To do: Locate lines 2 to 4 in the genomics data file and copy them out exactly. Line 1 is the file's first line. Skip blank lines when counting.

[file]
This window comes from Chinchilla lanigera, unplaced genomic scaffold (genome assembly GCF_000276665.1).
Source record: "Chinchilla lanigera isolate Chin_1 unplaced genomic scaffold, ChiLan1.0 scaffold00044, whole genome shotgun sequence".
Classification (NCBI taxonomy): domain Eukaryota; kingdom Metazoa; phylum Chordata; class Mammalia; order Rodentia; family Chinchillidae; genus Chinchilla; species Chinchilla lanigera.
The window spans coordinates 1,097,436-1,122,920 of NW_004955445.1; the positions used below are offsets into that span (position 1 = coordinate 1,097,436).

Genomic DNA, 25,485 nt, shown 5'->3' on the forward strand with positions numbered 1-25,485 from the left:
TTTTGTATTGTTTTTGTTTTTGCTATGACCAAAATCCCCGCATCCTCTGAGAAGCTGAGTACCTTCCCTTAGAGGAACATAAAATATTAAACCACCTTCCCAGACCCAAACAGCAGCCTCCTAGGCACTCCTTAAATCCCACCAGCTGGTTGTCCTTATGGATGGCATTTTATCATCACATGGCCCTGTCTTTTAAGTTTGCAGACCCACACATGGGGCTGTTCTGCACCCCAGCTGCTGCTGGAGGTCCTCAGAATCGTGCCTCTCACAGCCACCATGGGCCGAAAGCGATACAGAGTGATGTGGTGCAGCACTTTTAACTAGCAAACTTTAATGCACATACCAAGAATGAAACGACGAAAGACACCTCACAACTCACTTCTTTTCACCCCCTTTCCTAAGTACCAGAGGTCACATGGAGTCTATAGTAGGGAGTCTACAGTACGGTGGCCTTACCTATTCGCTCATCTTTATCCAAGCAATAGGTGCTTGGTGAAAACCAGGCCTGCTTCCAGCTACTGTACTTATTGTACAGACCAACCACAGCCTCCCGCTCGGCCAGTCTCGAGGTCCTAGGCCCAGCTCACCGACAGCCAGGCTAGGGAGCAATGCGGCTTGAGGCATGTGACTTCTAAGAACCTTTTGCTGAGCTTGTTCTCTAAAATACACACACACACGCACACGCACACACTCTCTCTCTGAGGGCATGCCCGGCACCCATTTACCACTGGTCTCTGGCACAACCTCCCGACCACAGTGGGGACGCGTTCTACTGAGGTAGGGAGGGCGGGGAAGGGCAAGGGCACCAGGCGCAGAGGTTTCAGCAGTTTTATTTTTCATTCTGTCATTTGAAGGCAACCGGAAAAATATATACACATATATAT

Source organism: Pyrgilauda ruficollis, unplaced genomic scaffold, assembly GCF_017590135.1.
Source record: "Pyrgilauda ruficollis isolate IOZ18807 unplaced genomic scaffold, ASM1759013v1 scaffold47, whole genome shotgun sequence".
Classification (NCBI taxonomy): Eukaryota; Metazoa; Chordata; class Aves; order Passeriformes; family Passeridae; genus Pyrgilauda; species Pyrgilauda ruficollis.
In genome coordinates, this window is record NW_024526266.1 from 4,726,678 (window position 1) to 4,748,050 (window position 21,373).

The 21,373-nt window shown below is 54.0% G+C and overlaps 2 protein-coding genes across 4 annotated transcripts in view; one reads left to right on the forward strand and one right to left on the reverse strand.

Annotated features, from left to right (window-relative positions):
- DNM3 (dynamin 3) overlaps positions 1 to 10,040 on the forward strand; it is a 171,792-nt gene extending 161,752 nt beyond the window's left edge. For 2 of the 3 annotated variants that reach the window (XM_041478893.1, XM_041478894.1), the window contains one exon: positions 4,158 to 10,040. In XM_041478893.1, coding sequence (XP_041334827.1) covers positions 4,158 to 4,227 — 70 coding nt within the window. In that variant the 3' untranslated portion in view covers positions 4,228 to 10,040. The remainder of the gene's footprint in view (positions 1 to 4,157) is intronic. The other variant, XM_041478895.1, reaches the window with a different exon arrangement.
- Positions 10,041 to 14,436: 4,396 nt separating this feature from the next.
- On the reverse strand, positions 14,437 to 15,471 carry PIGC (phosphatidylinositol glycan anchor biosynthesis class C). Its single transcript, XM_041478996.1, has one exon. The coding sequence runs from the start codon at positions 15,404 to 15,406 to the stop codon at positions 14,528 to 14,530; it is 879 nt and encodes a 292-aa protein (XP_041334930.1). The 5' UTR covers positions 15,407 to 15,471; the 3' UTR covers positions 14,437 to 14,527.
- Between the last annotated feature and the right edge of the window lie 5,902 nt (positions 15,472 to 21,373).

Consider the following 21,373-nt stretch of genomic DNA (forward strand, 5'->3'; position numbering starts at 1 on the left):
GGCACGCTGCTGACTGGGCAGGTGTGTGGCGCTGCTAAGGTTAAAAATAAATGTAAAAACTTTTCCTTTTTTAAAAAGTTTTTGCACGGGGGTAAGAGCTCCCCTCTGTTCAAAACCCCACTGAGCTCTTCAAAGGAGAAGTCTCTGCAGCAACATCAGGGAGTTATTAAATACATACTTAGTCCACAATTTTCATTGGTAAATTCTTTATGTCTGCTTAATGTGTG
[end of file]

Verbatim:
Source record: "Chinchilla lanigera isolate Chin_1 unplaced genomic scaffold, ChiLan1.0 scaffold00044, whole genome shotgun sequence".
Classification (NCBI taxonomy): domain Eukaryota; kingdom Metazoa; phylum Chordata; class Mammalia; order Rodentia; family Chinchillidae; genus Chinchilla; species Chinchilla lanigera.
The window spans coordinates 1,097,436-1,122,920 of NW_004955445.1; the positions used below are offsets into that span (position 1 = coordinate 1,097,436).